England won’t have home support against Ukraine at Euro 2020
ROME (AP) — Having overcome historic rival Germany in the last 16, facing Ukraine might seem like an easier proposition for England.
Turns out, though, that Saturday’s quarterfinal match at the Stadio Olimpico might be England’s toughest test of the European Championship.
That’s because it’s the only match of Euro 2020 that England will have to play away from the friendly confines of Wembley Stadium.
Making matters more complicated is that the Italian government has explicitly warned Britain-based England fans to stay away from the game unless they can prove they have observed five days of quarantine since arriving.
For a team like England that is known for its traveling supporters, that’s a major blow. But coach Gareth Southgate saw it in a positive light.
“I actually think it’s good to come away from Wembley now,” Southgate said. “It would have been hard to replicate the atmosphere we had the other day (four) days later. And I think to have a different focus, different surroundings, different sort of challenge is good for us.”
Adding to the challenge is that winger Bukayo Saka, who started against Germany, picked up a “slight knock” in training on Friday, Southgate said, leaving his status questionable.
Because of the pandemic, the Olimpico can only be 25% full for a total of about 16,000 fans.
Ukraine residents also face restrictions for travel to Italy.
“Clearly that doesn’t help football but we’re well aware of the situation,” Ukraine coach Andriy Shevchenko said before encouraging Italy-based Ukrainians to attend the match.
Shevchenko added that he hopes Italians fans will “get behind Ukraine as well.”
“I think that Ukraine deserves the sympathy from the fans for how well they’ve played, how well they try at this tournament,” Shevchenko said. “Tomorrow at the stadium we will see who will support whom better.”
The winner between Ukraine and England will play either Denmark or the Czech Republic in the semifinals on Wednesday at Wembley, with the final also scheduled for England’s home stadium.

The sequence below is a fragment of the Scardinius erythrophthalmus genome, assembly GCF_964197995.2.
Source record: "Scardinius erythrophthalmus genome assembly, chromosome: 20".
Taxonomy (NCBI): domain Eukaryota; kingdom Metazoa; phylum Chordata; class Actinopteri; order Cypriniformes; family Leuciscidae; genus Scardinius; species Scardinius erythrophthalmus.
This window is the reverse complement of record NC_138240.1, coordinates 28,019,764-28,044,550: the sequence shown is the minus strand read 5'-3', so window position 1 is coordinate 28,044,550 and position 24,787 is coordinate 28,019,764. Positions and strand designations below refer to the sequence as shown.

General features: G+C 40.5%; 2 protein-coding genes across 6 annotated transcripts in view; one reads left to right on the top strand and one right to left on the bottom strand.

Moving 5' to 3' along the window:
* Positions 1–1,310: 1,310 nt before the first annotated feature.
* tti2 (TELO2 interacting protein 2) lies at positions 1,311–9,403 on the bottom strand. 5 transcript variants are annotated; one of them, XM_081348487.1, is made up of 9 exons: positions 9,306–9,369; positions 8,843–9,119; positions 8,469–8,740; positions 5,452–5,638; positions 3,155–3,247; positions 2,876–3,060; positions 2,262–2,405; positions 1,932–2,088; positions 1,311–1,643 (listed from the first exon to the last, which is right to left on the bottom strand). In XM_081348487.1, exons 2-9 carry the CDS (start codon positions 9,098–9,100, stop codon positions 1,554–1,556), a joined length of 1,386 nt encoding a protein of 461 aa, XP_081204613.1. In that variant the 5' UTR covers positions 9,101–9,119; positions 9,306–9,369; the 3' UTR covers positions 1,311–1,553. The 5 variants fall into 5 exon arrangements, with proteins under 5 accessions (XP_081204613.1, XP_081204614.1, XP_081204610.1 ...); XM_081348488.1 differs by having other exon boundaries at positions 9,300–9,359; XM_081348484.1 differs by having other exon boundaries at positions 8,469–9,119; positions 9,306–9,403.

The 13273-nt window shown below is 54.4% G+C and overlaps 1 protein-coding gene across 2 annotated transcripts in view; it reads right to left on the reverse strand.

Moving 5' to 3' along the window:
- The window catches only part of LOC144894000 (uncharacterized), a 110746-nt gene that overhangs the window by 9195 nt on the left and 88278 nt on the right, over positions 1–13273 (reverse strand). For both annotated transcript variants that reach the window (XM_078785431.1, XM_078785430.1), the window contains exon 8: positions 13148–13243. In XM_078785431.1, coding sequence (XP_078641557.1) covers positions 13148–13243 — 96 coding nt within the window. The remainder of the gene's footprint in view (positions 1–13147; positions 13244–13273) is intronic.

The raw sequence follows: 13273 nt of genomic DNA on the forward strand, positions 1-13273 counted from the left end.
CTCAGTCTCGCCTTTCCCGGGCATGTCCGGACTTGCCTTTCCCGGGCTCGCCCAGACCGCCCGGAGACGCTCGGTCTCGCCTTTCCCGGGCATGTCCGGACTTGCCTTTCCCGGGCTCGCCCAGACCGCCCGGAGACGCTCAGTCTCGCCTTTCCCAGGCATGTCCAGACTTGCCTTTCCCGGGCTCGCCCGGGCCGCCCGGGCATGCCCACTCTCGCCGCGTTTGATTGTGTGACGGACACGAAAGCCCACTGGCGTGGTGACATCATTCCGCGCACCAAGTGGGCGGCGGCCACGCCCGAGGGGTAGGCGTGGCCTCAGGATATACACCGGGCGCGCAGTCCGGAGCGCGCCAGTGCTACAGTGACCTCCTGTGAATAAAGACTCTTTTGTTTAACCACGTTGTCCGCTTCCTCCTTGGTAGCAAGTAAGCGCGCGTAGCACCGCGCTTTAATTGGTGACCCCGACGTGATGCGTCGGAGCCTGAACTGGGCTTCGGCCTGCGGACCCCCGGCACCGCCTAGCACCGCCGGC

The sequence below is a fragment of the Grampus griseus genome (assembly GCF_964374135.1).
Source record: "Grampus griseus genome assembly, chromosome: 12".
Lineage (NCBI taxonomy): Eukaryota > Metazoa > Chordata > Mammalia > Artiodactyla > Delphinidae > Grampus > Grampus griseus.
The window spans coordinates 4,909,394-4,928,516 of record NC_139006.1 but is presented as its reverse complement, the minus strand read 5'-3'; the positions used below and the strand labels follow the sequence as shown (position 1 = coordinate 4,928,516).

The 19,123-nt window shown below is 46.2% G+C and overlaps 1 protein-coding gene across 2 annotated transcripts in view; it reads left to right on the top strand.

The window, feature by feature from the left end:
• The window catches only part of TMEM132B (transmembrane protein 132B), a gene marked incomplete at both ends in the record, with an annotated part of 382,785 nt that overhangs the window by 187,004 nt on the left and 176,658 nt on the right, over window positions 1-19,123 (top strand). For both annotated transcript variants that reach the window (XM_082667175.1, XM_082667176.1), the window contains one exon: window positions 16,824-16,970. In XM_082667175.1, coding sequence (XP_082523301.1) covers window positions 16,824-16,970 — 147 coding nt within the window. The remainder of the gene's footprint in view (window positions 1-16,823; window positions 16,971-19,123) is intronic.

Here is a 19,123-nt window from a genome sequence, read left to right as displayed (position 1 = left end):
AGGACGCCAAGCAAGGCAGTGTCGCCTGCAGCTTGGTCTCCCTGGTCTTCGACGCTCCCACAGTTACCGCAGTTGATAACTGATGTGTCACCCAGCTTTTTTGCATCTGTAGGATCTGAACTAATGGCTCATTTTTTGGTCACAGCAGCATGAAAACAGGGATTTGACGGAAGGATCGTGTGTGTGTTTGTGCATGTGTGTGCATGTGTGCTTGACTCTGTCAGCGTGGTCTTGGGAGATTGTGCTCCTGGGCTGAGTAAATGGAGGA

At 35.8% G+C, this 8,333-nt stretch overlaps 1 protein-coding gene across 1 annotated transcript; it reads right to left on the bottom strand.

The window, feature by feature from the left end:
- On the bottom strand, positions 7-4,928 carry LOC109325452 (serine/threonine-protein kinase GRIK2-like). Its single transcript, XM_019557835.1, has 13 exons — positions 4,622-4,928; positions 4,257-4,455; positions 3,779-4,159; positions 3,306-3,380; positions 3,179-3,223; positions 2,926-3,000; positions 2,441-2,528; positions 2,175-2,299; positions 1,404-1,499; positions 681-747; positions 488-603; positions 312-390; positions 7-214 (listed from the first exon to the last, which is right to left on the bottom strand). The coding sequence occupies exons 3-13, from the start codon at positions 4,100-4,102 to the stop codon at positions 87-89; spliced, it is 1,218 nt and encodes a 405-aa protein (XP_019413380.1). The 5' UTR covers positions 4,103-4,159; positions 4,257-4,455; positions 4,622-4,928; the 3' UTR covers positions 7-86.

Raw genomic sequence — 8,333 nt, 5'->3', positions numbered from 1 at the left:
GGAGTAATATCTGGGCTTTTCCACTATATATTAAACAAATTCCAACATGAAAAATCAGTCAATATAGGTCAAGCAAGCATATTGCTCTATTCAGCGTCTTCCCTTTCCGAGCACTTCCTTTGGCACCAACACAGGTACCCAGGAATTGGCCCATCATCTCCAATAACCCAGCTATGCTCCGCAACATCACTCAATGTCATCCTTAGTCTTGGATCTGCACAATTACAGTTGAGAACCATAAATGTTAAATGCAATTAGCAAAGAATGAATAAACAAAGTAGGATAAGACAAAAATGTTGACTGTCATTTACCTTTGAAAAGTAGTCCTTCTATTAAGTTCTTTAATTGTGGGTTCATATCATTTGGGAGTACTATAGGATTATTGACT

For Ukraine’s coaching staff, meanwhile, playing in Italy is a homecoming.
Shevchenko was one of Serie A’s most prolific scorers during his playing career with AC Milan, while assistant coach Mauro Tassotti is from Rome and began his playing career at the Stadio Olimpico with Lazio before going onto a long and successful career at Milan as both a player and assistant coach.
“If the Italians support us because we’re the weaker team that’s absolutely fine,” Tassotti said. “I’m really hoping the fans give us some big support.”
Still, Tassotti acknowledged that beating England is a “titanic challenge.”
“But we’ve seen what happened over the past few days with the Netherlands and France,” Tassotti told the Gazzetta dello Sport. “England has enormous talent but they’ve also had the advantage, like other nations, of playing only at home.”
Expect an old-fashioned Italian “catenaccio” (lockdown defense) and counterattack approach from Ukraine to deal with talented England strikers Raheem Sterling and Harry Kane, who accounted for the goals in the 2-0 win over Germany.
Tassotti said the tactics will be to “stifle” England, “close spaces,” and “prevent them from running.”
“Those are the types of matches they don’t like. They’ve got talent but we’ve got to try to force them to think as much as possible and only then take advantage of our talent,” Tassotti added. “If we think we can play them straight up considering all the talent that they have, we won’t go very far.”
If Ukraine can get into the opponent’s half, the attack should flow through Andriy Yarmolenko, who plays in England for West Ham.
Likewise, Oleksandr Zinchenko is teammates with Sterling at Manchester City.
Having barely scraped through the group phase, it will be Ukraine’s first European Championship quarterfinal match.
England is looking to match its performance from the 2018 World Cup, when it reached the semifinals. The last time England made it to the last four of the European Championship was in 1996.
But the bigger goal for England at this point is to duplicate the success of the 1966 team that won the World Cup and lifted the trophy on home soil.
“We just need to be on our A game,” Pickford said. “We know it’s going to be a tough game. Every game is tough so we’ll be ready.”
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